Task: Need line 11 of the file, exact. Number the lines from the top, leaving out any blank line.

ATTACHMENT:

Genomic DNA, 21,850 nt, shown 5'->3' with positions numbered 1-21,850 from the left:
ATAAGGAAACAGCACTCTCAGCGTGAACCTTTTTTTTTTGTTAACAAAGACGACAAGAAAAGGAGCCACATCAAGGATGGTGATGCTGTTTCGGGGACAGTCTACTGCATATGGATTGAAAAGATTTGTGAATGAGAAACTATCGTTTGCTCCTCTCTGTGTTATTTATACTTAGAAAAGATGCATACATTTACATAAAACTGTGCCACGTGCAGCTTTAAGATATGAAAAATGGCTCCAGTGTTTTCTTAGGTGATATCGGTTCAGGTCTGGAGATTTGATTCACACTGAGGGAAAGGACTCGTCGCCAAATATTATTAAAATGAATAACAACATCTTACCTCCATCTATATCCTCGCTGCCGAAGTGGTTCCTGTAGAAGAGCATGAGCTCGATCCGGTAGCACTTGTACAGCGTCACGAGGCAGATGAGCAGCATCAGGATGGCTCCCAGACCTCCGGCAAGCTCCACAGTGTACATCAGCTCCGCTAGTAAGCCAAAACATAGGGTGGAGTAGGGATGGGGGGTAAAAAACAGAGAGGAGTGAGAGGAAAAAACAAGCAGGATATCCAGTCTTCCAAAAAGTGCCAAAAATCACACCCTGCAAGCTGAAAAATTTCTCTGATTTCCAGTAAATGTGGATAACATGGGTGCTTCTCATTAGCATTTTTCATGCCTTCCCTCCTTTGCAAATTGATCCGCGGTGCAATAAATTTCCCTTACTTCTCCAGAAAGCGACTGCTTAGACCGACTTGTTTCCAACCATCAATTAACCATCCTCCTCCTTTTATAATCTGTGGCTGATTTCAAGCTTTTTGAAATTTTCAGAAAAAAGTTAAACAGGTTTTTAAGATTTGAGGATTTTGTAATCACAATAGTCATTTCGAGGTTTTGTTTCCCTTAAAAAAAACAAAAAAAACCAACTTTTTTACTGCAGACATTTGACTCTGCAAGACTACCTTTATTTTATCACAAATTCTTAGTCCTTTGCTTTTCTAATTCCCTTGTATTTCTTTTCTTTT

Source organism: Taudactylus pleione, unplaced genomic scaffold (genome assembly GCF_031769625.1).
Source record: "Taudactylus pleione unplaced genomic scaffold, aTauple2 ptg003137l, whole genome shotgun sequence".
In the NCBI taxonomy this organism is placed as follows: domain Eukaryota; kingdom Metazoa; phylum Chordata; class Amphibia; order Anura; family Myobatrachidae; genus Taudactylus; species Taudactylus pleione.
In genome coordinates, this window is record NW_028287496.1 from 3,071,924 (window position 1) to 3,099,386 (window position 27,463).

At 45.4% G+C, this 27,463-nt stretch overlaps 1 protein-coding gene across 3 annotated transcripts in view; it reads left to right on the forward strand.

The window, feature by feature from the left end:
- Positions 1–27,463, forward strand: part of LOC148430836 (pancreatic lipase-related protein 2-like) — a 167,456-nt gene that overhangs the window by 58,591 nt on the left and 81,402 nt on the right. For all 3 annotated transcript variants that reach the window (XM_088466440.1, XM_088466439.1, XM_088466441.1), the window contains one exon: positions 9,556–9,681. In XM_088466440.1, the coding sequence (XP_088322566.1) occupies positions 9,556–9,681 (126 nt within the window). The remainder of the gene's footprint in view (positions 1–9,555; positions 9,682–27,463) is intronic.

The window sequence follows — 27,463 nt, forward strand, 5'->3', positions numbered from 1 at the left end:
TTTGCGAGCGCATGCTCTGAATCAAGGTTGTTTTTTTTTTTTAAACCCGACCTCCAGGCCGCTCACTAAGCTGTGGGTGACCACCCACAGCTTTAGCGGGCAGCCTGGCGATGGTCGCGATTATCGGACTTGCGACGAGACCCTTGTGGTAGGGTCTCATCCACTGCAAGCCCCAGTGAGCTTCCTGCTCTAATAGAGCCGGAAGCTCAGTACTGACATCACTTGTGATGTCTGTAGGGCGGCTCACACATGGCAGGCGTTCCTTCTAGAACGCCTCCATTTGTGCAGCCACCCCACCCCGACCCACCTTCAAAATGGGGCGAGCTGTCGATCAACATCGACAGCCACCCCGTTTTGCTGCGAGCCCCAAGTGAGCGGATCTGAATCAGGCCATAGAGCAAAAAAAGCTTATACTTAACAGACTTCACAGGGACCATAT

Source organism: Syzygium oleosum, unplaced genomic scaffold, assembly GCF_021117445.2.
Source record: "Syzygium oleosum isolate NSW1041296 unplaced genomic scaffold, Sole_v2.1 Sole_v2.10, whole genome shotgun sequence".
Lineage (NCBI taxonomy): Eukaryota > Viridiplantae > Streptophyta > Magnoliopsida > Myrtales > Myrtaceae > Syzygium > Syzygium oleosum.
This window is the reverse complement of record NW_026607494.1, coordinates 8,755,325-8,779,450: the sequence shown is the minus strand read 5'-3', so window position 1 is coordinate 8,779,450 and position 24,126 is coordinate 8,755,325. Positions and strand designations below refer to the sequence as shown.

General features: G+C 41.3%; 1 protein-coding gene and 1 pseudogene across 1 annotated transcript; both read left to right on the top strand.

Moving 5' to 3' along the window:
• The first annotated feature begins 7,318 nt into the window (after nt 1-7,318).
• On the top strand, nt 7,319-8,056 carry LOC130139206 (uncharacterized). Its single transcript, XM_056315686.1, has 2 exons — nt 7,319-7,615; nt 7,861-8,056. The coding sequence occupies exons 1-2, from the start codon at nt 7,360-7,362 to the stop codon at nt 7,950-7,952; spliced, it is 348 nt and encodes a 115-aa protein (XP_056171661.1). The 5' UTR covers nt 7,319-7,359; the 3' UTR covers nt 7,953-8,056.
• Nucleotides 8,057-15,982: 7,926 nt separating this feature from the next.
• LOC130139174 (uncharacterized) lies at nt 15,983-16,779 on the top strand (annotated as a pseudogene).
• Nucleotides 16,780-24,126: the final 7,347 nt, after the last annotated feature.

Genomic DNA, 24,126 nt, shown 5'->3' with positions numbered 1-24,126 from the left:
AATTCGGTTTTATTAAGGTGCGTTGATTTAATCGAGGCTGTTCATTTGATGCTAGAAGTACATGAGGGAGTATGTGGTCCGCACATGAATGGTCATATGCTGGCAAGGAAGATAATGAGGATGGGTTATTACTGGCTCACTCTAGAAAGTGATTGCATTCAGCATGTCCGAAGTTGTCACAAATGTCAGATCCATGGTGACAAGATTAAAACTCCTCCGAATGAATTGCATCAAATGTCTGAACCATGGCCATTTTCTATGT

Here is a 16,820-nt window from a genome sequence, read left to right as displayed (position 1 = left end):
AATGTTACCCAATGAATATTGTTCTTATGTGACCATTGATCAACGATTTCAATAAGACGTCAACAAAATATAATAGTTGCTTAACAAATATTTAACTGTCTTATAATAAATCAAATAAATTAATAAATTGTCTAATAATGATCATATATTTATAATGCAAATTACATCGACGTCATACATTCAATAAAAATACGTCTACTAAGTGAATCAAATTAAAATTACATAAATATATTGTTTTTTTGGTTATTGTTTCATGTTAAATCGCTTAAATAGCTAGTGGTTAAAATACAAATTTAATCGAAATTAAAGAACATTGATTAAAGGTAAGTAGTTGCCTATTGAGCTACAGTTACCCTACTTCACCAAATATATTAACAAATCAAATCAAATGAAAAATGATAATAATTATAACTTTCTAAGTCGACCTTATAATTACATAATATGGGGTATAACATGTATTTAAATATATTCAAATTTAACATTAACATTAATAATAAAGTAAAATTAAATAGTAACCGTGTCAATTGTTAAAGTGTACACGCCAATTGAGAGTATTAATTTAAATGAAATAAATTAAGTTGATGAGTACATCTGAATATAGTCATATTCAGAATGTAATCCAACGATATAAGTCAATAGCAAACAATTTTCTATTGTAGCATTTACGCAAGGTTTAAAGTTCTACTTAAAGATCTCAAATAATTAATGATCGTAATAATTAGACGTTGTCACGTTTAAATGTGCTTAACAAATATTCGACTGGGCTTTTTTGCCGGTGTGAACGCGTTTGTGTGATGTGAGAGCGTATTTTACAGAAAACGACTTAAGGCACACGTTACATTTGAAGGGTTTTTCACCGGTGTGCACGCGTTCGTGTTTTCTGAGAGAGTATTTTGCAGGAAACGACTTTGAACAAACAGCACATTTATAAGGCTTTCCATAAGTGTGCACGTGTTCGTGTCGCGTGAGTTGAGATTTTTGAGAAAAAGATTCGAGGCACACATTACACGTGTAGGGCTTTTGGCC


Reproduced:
TTTGCGAGCGCATGCTCTGAATCAAGGTTGTTTTTTTTTTTTAAACCCGACCTCCAGGCCGCTCACTAAGCTGTGGGTGACCACCCACAGCTTTAGCGGGCAGCCTGGCGATGGTCGCGATTATCGGACTTGCGACGAGACCCTTGTGGTAGGGTCTCATCCACTGCAAGCCCCAGTGAGCTTCCTGCTCTAATAGAGCCGGAAGCTCAGTACTGACATCACTTGTGATGTCTGTAGGGCGGCTCACACATGGCAGGCGTTCCTTCTAGAACGCCTCCATTTGTGCAGCCACCCCACCCCGACCCACCTTCAAAATGGGGCGAGCTGTCGATCAACATCGACAGCCACCCCGTTTTGCTGCGAGCCCCAAGTGAGCGGATCTGAATCAGGCCATAGAGCAAAAAAAGCTTATACTTAACAGACTTCACAGGGACCATAT